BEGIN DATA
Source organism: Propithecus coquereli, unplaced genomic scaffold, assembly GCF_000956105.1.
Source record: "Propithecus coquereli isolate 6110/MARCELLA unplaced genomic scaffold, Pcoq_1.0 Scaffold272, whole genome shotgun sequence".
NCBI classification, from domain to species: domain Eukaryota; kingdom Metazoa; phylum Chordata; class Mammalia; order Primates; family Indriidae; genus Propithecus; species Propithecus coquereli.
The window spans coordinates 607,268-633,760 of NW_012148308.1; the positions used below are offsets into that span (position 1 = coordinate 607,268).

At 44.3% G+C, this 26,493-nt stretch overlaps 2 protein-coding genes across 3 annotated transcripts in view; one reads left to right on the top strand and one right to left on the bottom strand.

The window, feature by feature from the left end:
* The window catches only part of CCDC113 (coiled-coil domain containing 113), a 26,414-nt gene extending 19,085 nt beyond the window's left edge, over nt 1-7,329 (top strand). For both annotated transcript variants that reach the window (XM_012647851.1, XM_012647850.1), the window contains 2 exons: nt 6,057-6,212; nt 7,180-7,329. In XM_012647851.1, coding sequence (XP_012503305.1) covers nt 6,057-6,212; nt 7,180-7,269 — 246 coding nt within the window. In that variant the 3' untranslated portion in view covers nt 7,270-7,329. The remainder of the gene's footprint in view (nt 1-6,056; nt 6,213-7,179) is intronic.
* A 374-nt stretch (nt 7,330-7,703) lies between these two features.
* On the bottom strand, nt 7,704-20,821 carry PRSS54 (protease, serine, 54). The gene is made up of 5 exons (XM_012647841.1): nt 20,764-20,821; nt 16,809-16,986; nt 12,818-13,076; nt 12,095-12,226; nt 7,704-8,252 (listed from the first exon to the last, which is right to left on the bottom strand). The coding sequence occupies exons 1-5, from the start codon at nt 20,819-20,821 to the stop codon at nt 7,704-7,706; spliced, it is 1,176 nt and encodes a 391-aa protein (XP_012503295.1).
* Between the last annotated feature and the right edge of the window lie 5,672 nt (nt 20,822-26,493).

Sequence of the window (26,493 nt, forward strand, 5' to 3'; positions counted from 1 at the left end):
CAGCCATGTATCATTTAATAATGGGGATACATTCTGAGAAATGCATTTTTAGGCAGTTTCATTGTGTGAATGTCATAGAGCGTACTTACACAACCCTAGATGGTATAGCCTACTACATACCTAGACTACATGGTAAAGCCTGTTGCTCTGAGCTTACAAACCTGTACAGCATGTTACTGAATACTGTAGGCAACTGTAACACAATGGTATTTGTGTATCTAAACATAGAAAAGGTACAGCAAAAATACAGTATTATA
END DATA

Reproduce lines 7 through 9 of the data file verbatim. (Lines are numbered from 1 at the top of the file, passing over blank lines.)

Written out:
* The window catches only part of CCDC113 (coiled-coil domain containing 113), a 26,414-nt gene extending 19,085 nt beyond the window's left edge, over nt 1-7,329 (top strand). For both annotated transcript variants that reach the window (XM_012647851.1, XM_012647850.1), the window contains 2 exons: nt 6,057-6,212; nt 7,180-7,329. In XM_012647851.1, coding sequence (XP_012503305.1) covers nt 6,057-6,212; nt 7,180-7,269 — 246 coding nt within the window. In that variant the 3' untranslated portion in view covers nt 7,270-7,329. The remainder of the gene's footprint in view (nt 1-6,056; nt 6,213-7,179) is intronic.
* A 374-nt stretch (nt 7,330-7,703) lies between these two features.
* On the bottom strand, nt 7,704-20,821 carry PRSS54 (protease, serine, 54). The gene is made up of 5 exons (XM_012647841.1): nt 20,764-20,821; nt 16,809-16,986; nt 12,818-13,076; nt 12,095-12,226; nt 7,704-8,252 (listed from the first exon to the last, which is right to left on the bottom strand). The coding sequence occupies exons 1-5, from the start codon at nt 20,819-20,821 to the stop codon at nt 7,704-7,706; spliced, it is 1,176 nt and encodes a 391-aa protein (XP_012503295.1).